5. I was finally sucked back into the writing vortex yesterday after floundering around unsettled. And of course I feel like I wasted five precious days. Sometimes it just happens and sometimes it doesn't. The universe does as it pleases. In 2019 I'm going to let it do it's sweet thing. -- Christie @

  6. After all the BUSY, I found taking a bit of time for the writing helpful, but you are in a different place with the teaching days, hard to find time for it all. I enjoyed Tabatha's quote, too, something each might consider for the new year. Hoping you are better as each day comes, Heidi. I love the word "twitterjabber"! Happy New Year!

  7. Heidi, I certainly hope that you are feeling better. I decided this vacation to celebrate and savor each moment with my grandbaby as I should so you do what is best for you the rest of this holiday. I will admit that has been delightful hearing your thoughts on life. Dec. 22nd's haiku is a hoot. Your snarkiness is a God-send but take care. Those little 2nd graders need your energy after the holidays. Happy New Year.

  8. Ugh to feeling lousy after a flu shot! How is your foot?
    Silent Night is 200 years old?
    There are a million opinions about whether to wait for the muse or hunt it down...
    If I have a deadline, I hunt it down. If it is my choice, it depends. I tend to be an "I do what I want" kind of a gal, as long as I am not inconveniencing somebody else.

  9. Sometimes things just get in the way of being you. Push aside what you can control. Then you have strength for what you have no control over. And don't even THINK about feeling guilty. That's one of those "what you can control" things to push aside, so you can take care of the rest.

  10. So much good advice here. I knew a Bishop once who said “Love God and do what you please.” Be well and be ok with who you are. It is enough.

  11. The questions you pose are very thoughtful, Heidi. I think the quote you included is fitting. When the purpose becomes unclear, it's perhaps time to re-evaluate. That's my take on it anyway. I enjoyed your poems, and I do hope you are feeling better!

  12. First of all, I think you can turn the Holtz quote on its ear: Never stop anything unless the doing of it becomes a positive nuisance.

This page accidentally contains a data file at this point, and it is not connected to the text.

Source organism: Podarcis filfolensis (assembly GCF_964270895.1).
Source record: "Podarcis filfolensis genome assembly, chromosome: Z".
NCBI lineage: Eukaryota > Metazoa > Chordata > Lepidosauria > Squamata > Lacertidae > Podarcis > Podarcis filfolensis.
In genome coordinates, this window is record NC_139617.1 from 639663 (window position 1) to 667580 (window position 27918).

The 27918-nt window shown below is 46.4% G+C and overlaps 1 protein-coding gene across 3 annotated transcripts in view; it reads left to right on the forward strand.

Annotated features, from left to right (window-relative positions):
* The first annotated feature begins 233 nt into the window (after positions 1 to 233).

And then there's this:
    The writer Elizabeth Gilbert explains why there’s no such thing as a balanced life:

    To say that someone has found the secret to a balanced life is to suggest that they have solved life, and that they now float through their days in a constant state of grace and ease, never suffering stress, ambivalence, confusion, exhaustion, anger, fear, or regret. Which is a wonderful description of nobody, ever. . . . The world is like a dropped pie most of the time. Don't kill yourself trying to put it back together. Just grab a fork and eat some of it off the floor. Then carry on."

  13. Love the comments you've gotten to your own comments and haikus, especially Mary Lee's and Tabatha's. I would throw in follow your own lead, wherever it takes you… I like your coal haiku and the others too. Douse yourself in books and poetry perhaps it will shoo away some of the flu and your foot ailment, or at least satisfy some inner calling, feel better soon–And Happy New Year!

  14. First of all, I hope you are feeling better. Secondly, what happened to your foot? Finally, I have been struggling with these same questions recently, but haven't come up with any satisfying answers. I do love the Elizabeth Gilbert quote Mary Lee shared. So do what you need to do. The rest will still be there tomorrow (or even the day after that).

  15. Your lump of coal haiku is the perfect gift for its intended target. I hope you're feeling better, Heidi!

  16. Happy New Year! I hope you're feeling better; I haven't had much luck with flu shots myself.

    I enjoyed reading your thoughts about dependability and flakiness. You have captured the essence of a question I wrestle with, too--being my word vs. listening to my inner voice. Often, they're both the same, but not always! But I've gotten better about letting things go, especially when my body and mind are crying out for rest. I do tend to overcommit, though!

    I enjoyed the lump of coal haiku, too--as well as the rest. Thanks for sharing them.


Thanks for joining in the wild rumpus!